Mary am Rafiee is an immigrant writer living in kidina.
Her book is: \"Dear Dad: The story told by letter.
\"Since I remember my mother likes to plant plants, there are always two or three large trees in the corner of the living room, like Norfolk pine and ponytail palms, and some small ones like geranium on the windowsill
Everything works together.
Our little apartment, the furniture and plants here and there
Until 10 years ago, my brother left home to study and live abroad.
Then my mother began to plant African Violet crazily.
She bought some colors, sizes, and leaf shapes that are different, and then breed new ones from the leaves of existing plants.
Soon, all the windowsills were filled with African violet.
She changed the layout of the living room furniture and made more space for her plants.
No one has ever been allowed to pull or push the curtains since --
This is her exclusive mission.
She even sets the home temperature according to the needs of the plant.
On one occasion, she decided to put up a shelf in front of the window in the living room to take advantage of the sun and had enough space to grow more and more African violet.
She created a nursery.
The new leaves in the water are in the upper right corner, the newly planted leaves in the soil are in the upper left corner, and the strong old leaves are at the bottom of the shelf.
I think in brilliant days there are 100 or more African Violet cans on these shelves.
Relatives and friends asked my mother for African violet, but she always refused to give it.
Everyone who knows her admits that she is a very generous woman, but when it comes to her African Violet, she is not.
Some people are really frustrated and even say, \"you have too many plants, what happens if you give me one?
\"They are like my children.
\"I can\'t give them away,\" My mother said . \".
If that person is so fond of her, she will give her a leaf and patiently explain how to breed new plants.
But after a few months they mostly came back with the same complaint: \"The result is not like yours.
What is the secret? \"\"Secret?
None.
Just take care of them. \"She said.
But there\'s a secret.
My mother filled the void left by my brother with grown African violet.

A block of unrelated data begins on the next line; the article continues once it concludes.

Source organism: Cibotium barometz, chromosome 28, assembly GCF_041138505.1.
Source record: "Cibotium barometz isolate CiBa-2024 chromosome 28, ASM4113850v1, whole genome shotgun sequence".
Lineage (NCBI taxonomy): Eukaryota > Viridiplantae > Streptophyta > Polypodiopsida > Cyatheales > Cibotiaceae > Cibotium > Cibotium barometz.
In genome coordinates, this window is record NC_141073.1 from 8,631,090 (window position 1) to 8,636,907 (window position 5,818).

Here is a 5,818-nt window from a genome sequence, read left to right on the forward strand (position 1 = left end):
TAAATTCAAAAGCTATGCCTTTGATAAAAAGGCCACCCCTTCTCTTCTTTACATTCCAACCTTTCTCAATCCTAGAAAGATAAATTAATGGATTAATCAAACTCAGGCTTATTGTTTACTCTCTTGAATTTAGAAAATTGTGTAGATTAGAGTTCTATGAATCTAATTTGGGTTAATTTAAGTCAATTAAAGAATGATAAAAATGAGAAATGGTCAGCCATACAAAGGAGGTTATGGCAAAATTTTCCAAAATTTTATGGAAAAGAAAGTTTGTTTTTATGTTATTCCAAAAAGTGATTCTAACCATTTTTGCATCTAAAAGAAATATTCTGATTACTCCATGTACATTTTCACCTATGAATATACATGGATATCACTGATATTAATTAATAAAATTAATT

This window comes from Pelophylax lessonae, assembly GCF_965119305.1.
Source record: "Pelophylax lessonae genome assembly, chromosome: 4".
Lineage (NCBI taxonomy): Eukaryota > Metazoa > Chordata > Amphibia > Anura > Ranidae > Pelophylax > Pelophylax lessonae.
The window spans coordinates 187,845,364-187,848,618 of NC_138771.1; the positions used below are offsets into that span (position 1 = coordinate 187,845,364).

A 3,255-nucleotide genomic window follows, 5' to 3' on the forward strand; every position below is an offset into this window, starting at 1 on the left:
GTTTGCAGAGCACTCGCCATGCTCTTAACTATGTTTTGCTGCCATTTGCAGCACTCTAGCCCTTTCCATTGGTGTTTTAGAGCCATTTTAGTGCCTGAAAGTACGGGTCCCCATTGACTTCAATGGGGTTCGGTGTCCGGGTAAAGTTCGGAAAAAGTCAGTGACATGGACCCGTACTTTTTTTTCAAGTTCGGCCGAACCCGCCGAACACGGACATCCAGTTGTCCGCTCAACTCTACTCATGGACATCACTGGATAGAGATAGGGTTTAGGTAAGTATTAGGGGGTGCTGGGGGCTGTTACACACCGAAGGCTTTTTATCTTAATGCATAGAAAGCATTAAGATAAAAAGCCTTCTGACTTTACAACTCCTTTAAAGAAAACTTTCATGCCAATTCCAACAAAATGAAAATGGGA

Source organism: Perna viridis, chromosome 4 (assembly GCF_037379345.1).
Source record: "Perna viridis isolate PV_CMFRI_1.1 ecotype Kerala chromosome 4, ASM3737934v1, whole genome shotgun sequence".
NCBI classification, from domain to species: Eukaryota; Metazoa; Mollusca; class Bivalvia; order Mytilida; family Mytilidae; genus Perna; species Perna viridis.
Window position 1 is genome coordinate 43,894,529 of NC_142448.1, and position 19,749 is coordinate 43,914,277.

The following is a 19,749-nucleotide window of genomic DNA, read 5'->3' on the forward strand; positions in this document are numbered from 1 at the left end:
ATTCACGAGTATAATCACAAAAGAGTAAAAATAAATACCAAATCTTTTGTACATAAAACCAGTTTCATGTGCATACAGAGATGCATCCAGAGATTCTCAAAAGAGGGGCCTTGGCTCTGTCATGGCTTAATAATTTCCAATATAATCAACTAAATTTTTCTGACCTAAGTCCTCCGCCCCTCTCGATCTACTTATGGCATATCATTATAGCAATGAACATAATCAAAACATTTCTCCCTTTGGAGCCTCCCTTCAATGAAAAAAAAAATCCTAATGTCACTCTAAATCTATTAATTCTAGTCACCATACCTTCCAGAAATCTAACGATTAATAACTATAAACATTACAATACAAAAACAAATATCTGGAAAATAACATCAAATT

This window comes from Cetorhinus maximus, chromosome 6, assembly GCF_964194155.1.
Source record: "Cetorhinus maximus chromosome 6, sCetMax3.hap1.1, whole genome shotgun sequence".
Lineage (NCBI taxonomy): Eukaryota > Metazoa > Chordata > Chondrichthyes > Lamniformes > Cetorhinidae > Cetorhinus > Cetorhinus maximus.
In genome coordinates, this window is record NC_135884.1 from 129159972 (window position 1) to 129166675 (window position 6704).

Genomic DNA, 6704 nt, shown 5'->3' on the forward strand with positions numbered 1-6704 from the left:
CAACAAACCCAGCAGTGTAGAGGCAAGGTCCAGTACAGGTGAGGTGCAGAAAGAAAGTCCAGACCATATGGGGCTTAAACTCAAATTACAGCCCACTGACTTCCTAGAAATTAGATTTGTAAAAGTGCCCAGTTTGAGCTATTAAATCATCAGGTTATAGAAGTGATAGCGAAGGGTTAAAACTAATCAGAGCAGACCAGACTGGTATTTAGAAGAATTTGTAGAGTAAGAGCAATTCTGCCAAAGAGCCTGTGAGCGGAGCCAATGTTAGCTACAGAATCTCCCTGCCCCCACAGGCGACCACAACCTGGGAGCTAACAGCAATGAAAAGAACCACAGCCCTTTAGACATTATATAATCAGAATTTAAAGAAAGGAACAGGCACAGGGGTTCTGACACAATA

She poured her love for him on her plants.
After my brother, I also decided to go abroad for education.
I have been away from home for two years and when I went back I met all kinds of cactus at home.
The windowsill of my room was full of small cactus of different shapes and sizes. \"Really?
Did you choose Cactus for me?
I made fun of my mom.
\"Wait and see how they bloom,\" she said . \".
She\'s right.
I can\'t compare the beauty of the blooming cactus to any other plant --
Maybe it\'s because you don\'t want these harsh plants to have tiny, delicate and colorful flowers.
I immigrated to Canada five years ago.
I haven\'t been home since then, and I haven\'t imagined my mother\'s plants over the years until she recently sent me some photos.
I was shocked to see plants on every corner, every corner and every table.
Her living room has become an urban jungle.
My mother never complained about her loneliness.
She never said she missed me or asked me to come home and visit her.
I always complain about the difficulty of immigration.
Immigration is my own decision, but I know it affects her life as much as I do.
In recent years, she has planted so many plants in the apartment to fill the gaps left by the children.
African violet and cactus are not enough, so she adds more and more other plants.
I can\'t imagine how much more she will grow, which makes me very sad.
Mothers all over the world want their children to be happy and safe, even if it means they stay away from them for the rest of their lives.
Some people, like my mother, respect the choice of their children, some are on duty and serve their country, not only for their children, but also for a better life for all children.
Moreover, some people are forced to separate from their children for race, religion, nationality and other absurd reasons.
This Mother\'s Day, let us remember those mothers who are far away from their beloved children, those who have made heroic sacrifices to let their children pursue their dreams and be happy and safe.
Mary am Rafiee is an immigrant writer living in kidina.
Her book is: Dear father: tell a story through a letter.
Mary am Rafiee is an immigrant writer living in kidina.
Her book is: \"Dear Dad: The story told by letter.